Nov 29, 2012

Formula Example - Days Until Quarter's End

Today I bring you two ways to accomplish the same thing; display the number of calendar days until the end of the quarter. You probably wouldn't use these formulas to create a field (why show the number of days on every record?), but might use on a Visualforce page or email template. You may even modify them to enhance a validation or workflow rule.

The first way uses a series of nested IF() functions whereas the second way demonstrates how to arrive at that number using a CASE() function. The CASE way has a small work around in it, explained below.

Using nested IF functions:

Typically a CASE function follows this pattern: CASE(expression,​value1, result1, value2,​ result2,...,​ else_result) which leaves very little room for additional criteria. Expression is usually the field you will look at the value of, valueX will be the value to look for, and resultX will be the text to display if valueX and resultX match.

The issue we have is valueX will be any date between a given quarters start and end dates (displayed within the AND()s below). Nothing prevents us from giving an expression of "1" (aka TRUE) and then providing the values as IF statements that return 1 or 0. We just need to ensure that the datatypes compared match and the criteria doesn't overlap as the first to return 1 or TRUE ends our CASE function.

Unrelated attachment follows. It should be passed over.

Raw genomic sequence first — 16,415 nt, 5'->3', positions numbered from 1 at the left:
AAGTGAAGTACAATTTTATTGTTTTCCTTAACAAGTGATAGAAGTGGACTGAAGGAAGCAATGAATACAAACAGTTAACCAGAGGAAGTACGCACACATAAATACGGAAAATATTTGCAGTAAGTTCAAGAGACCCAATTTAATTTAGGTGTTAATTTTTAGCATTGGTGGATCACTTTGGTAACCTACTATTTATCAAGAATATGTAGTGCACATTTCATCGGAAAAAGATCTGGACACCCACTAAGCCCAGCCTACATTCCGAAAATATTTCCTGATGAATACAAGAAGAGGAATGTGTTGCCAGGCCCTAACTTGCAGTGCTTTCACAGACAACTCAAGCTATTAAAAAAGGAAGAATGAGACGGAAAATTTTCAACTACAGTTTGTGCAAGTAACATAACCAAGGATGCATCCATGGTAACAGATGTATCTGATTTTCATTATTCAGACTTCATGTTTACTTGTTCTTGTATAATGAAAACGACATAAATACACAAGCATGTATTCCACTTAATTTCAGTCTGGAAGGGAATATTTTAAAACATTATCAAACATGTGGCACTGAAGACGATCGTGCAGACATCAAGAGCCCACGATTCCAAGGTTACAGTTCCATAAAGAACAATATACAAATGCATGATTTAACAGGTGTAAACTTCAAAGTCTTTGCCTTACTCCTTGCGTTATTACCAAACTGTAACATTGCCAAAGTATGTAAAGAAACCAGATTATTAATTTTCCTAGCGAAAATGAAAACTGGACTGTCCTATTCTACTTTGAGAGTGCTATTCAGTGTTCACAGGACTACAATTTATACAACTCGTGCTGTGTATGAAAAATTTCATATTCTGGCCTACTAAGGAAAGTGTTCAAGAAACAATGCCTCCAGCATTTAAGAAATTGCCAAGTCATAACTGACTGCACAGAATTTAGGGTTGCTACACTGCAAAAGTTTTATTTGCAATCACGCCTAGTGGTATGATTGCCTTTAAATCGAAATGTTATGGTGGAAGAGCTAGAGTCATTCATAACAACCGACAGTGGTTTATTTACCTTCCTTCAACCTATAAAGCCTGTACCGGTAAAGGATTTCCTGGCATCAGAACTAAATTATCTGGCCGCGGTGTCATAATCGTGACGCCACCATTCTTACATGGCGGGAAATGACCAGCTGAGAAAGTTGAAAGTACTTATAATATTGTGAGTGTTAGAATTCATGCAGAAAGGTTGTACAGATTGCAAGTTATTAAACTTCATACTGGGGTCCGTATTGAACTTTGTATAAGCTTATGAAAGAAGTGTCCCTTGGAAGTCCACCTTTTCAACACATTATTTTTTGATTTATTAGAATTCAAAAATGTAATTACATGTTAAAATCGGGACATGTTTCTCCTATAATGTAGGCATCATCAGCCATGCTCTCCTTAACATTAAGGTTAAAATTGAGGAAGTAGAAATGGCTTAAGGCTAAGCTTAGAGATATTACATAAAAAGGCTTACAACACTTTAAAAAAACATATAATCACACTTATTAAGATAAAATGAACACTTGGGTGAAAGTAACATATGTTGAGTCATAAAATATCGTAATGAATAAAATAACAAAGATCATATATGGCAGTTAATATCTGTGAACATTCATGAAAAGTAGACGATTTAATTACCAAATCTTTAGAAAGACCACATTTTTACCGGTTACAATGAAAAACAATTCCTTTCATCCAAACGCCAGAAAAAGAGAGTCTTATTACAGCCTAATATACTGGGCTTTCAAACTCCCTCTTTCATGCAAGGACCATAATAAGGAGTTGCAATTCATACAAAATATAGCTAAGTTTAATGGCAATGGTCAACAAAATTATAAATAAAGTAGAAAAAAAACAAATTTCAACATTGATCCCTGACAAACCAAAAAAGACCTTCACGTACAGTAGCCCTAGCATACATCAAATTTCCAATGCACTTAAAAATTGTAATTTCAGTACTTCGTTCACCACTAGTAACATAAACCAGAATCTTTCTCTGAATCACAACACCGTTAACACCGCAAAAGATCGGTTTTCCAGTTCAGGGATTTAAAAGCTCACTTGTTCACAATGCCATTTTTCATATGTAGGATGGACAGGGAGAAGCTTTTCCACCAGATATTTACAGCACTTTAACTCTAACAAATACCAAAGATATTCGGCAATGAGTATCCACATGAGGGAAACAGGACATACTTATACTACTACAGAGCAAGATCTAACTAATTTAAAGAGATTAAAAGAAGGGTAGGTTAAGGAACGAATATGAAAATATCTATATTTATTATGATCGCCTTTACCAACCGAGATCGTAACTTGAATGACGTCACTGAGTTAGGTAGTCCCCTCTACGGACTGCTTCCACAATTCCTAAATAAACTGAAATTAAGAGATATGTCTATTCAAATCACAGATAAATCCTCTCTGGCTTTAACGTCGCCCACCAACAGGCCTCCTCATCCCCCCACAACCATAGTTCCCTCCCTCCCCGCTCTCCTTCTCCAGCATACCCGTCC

Using the Case function w/ workaround:

Nov 28, 2012

Salesforce Mobile SDK - Mobile Visualforce Page and the Connected App

This is part two of the Salesforce Mobile SDK Series.  Part one is here:  Salesforce Mobile SDK - Introduction

There's one common component between Android and iOS development when creating a hybrid app and that's the Visualforce page.  This ability to code it once and use it multiple places was repeatedly touted at Dreamforce '11 and '12.  This post will briefly go over the creation of such a page as well as the creation of a Connected App.

"Connected App" is an application that can connect to over Identity and Data APIs. Connected Apps use the standard OAuth 2.0 protocol to authenticate, provide Single Sign-On, and acquire access tokens for use with Salesforce APIs...  (read more)

1)  Our simple page will take advantage of a few external files, a .CSS file, and two .js  found in the CloudTunes sample included within the SalesforcemobileSDK-Samples package.  Grab the Static Resource named "cloudtunes_jQuery.resource" and it's accompanying meta.xml from here:

2)  Open Eclipse/ IDE and create a new project for your mobile Visualforce project

3)  Copy cloudtunes_jQuery.resource and cloudtunes_jQuery.resource-meta.xml into your project, creating the "staticresources" folder if needed:  ../Workspaces/ProjectFolder/Project/src/staticresources/